Over time, technology has become the foundation of productivity for every company, regardless of industry. And the use of technology cuts across all aspects of business—internal, external, communication, production, marketing and more. As a result, companies depend on the information technology (IT) department to keep their systems working efficiently and reliably. This places huge demands on the system administrator or IT staff.
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System administrators are the tech experts saddled with the responsibility of making computers work optimally for their companies. They must keep the company's systems online so all essential functions can be performed uninterrupted. The sysadmin’s understanding of security loopholes and their ability to solve problems in the systems they manage is a vital asset for any organization. However, sysadmins often make mistakes that can be detrimental to the security of a company, and many of those are avoidable by following some good practices.
As system administrators or IT staff, you need to maintain uncompromised control, management and protection of the network. Your company's critical operations are accessible through and reliant on it. And it is the primary means through which the majority of business transactions are carried out each day. You need to provide a trusted environment—one in which employees are comfortable that communications will not be tampered with and potential customers can feel safe making purchases—and that means creating an SSL certificate. The SSL environment provides a foundation of trust by ensuring that each connection is secured.
Unfortunately, mistakes of sysadmins or IT staff can result in system problems and security threats. Just remember: to err is human, and mistakes can sometimes result from factors that aren't obvious at first glance. The responsibility of protecting the network, combined with the complexity of the work and pressure from users, creates unexpected challenges. And sometimes those challenges get the best of us, leading to mistakes we would not have otherwise made. Keep this in mind whenever you are the new sysadmin taking over at an existing company. Complaining about the previous sysadmin and the work they performed is a bad idea. Don't go into the break room and gripe to your new coworkers, "What was this guy doing all day? I don't think he did a single thing right!" That former sysadmin worked alongside these people, and some may have liked him or be his friend still. You will have to work with these people, so if they think all you're interested in doing is bashing the last guy, you may find them quite unhelpful when you need cooperation down the road.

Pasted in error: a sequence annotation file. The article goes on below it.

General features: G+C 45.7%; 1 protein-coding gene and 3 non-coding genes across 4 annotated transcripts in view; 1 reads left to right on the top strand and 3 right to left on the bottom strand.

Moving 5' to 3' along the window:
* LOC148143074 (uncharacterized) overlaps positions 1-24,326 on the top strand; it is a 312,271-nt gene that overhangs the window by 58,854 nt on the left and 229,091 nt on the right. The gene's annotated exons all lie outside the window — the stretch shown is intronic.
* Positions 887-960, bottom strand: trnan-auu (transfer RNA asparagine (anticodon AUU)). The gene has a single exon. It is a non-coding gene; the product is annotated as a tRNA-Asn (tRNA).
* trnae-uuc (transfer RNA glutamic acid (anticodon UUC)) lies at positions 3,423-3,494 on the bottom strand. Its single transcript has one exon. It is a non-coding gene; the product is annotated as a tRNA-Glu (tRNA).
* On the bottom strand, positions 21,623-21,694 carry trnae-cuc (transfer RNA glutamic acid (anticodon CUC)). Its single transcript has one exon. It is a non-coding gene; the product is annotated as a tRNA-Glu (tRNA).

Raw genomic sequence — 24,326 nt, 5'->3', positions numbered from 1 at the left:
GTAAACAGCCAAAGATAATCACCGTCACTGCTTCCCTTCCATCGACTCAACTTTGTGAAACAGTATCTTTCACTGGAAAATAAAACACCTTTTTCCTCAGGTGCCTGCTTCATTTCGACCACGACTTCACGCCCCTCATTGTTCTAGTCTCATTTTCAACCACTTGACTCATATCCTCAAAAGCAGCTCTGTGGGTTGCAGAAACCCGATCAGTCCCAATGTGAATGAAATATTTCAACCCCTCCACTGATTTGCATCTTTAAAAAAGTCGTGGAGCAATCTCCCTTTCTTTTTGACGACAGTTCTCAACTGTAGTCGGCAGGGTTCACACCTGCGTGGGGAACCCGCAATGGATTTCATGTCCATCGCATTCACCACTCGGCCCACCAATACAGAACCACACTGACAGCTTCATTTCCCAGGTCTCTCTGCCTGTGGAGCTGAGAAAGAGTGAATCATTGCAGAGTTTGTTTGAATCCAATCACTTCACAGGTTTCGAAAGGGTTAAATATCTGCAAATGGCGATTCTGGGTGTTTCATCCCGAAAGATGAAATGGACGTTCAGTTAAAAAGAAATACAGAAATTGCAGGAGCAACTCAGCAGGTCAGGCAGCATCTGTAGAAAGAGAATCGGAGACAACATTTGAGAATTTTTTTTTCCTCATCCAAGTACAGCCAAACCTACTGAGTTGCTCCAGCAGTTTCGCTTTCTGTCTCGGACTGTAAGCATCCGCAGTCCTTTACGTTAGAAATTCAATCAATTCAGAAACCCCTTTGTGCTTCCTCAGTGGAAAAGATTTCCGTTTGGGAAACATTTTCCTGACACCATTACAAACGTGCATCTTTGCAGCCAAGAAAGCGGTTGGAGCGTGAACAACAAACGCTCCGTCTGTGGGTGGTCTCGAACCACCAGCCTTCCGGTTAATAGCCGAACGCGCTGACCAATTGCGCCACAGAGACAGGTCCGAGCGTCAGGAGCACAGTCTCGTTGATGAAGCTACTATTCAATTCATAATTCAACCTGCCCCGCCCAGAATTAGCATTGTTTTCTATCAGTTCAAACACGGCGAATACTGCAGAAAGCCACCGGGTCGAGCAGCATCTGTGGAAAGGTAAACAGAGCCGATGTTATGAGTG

Don't do too much too quickly. Instead of deciding to change the entire company’s domain structure on the first day, take a few days to go around and introduce yourself to everyone—or at least the other department heads. Find out what they do and how they do it, and ask if there are any features they'd want that would make their work easier. It's always better to understand what's working and not working BEFORE you start making changes.
Don't assume because it wasn't done the way you would've done it that it was done incorrectly. Imagine you are in the data center and wondering to yourself "Why would they have set this switch port to 10M?" There is a reason you may not find out for years... but at one time, with one specific problem, that was the fix. If you set it back to Auto now, it may disrupt the entire company! The point here is, the fact that you didn't do it may not make it wrong. In fact, it may have been the only way to get something done after all other options had been ruled out.
Don't be the IT stereotype! Go to lunch and talk with your "users." Your job will be easier if they see you as approachable, and that means they will tell you when something is wrong instead of letting you find out the hard way. In addition, when you need something, your coworkers will be easier to work with if they know a little more about you.
And it's always wise to stay humble. It is not just end-users that make mistakes and have bad habits. IT administrators do too, from poor user account management to juggling one or two passwords for multiple accounts. So avoid the temptation to be condescending when users do things that seem foolish—there really is no benefit and it can create problems. It's fine to explain why they shouldn't do whatever it is they did wrong, but be respectful about it.
The Top 10 Mistakes System Administrators Make
Let's take a close look at the 10 biggest mistakes IT administrators make, why they happen and how they can be fixed. All of these errors are likely to be risky, and it is important for sysadmins and IT staff members to understand why.
- Making changes without testing